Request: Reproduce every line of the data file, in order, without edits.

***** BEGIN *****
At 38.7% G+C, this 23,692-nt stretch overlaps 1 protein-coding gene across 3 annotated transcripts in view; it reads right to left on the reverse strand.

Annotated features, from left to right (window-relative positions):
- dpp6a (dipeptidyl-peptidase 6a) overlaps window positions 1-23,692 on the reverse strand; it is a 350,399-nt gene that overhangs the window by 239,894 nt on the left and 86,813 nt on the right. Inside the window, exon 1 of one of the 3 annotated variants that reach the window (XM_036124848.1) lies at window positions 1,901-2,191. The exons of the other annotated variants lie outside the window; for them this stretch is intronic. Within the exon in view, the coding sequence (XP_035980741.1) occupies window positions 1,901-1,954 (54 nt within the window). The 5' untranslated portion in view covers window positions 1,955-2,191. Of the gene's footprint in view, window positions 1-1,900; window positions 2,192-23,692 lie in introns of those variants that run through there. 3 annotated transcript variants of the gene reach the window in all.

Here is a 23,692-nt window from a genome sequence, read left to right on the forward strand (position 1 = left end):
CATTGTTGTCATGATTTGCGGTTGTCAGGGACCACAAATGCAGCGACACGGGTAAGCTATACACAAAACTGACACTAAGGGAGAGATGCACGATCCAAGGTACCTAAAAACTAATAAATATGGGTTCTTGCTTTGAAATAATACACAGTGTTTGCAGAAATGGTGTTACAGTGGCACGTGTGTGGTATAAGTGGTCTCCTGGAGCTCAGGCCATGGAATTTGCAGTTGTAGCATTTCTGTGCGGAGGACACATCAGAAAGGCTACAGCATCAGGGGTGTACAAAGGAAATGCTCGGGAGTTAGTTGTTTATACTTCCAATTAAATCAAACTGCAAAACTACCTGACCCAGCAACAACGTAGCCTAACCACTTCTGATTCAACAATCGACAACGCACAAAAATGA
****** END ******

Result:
At 38.7% G+C, this 23,692-nt stretch overlaps 1 protein-coding gene across 3 annotated transcripts in view; it reads right to left on the reverse strand.

Annotated features, from left to right (window-relative positions):
- dpp6a (dipeptidyl-peptidase 6a) overlaps window positions 1-23,692 on the reverse strand; it is a 350,399-nt gene that overhangs the window by 239,894 nt on the left and 86,813 nt on the right. Inside the window, exon 1 of one of the 3 annotated variants that reach the window (XM_036124848.1) lies at window positions 1,901-2,191. The exons of the other annotated variants lie outside the window; for them this stretch is intronic. Within the exon in view, the coding sequence (XP_035980741.1) occupies window positions 1,901-1,954 (54 nt within the window). The 5' untranslated portion in view covers window positions 1,955-2,191. Of the gene's footprint in view, window positions 1-1,900; window positions 2,192-23,692 lie in introns of those variants that run through there. 3 annotated transcript variants of the gene reach the window in all.

Here is a 23,692-nt window from a genome sequence, read left to right on the forward strand (position 1 = left end):
CATTGTTGTCATGATTTGCGGTTGTCAGGGACCACAAATGCAGCGACACGGGTAAGCTATACACAAAACTGACACTAAGGGAGAGATGCACGATCCAAGGTACCTAAAAACTAATAAATATGGGTTCTTGCTTTGAAATAATACACAGTGTTTGCAGAAATGGTGTTACAGTGGCACGTGTGTGGTATAAGTGGTCTCCTGGAGCTCAGGCCATGGAATTTGCAGTTGTAGCATTTCTGTGCGGAGGACACATCAGAAAGGCTACAGCATCAGGGGTGTACAAAGGAAATGCTCGGGAGTTAGTTGTTTATACTTCCAATTAAATCAAACTGCAAAACTACCTGACCCAGCAACAACGTAGCCTAACCACTTCTGATTCAACAATCGACAACGCACAAAAATGA